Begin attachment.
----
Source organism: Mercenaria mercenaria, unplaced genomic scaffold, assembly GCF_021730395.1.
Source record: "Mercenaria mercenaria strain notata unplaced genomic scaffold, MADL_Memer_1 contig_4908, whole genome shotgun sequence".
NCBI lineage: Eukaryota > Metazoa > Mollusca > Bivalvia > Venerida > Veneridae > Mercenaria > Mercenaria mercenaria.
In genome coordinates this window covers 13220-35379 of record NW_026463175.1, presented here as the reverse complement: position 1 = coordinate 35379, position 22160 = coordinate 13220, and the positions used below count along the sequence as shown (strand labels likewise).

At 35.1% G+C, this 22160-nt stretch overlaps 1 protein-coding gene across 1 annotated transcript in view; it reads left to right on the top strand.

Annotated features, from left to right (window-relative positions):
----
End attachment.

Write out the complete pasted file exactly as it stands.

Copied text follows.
Source organism: Mercenaria mercenaria, unplaced genomic scaffold, assembly GCF_021730395.1.
Source record: "Mercenaria mercenaria strain notata unplaced genomic scaffold, MADL_Memer_1 contig_4908, whole genome shotgun sequence".
NCBI lineage: Eukaryota > Metazoa > Mollusca > Bivalvia > Venerida > Veneridae > Mercenaria > Mercenaria mercenaria.
In genome coordinates this window covers 13220-35379 of record NW_026463175.1, presented here as the reverse complement: position 1 = coordinate 35379, position 22160 = coordinate 13220, and the positions used below count along the sequence as shown (strand labels likewise).

At 35.1% G+C, this 22160-nt stretch overlaps 1 protein-coding gene across 1 annotated transcript in view; it reads left to right on the top strand.

Annotated features, from left to right (window-relative positions):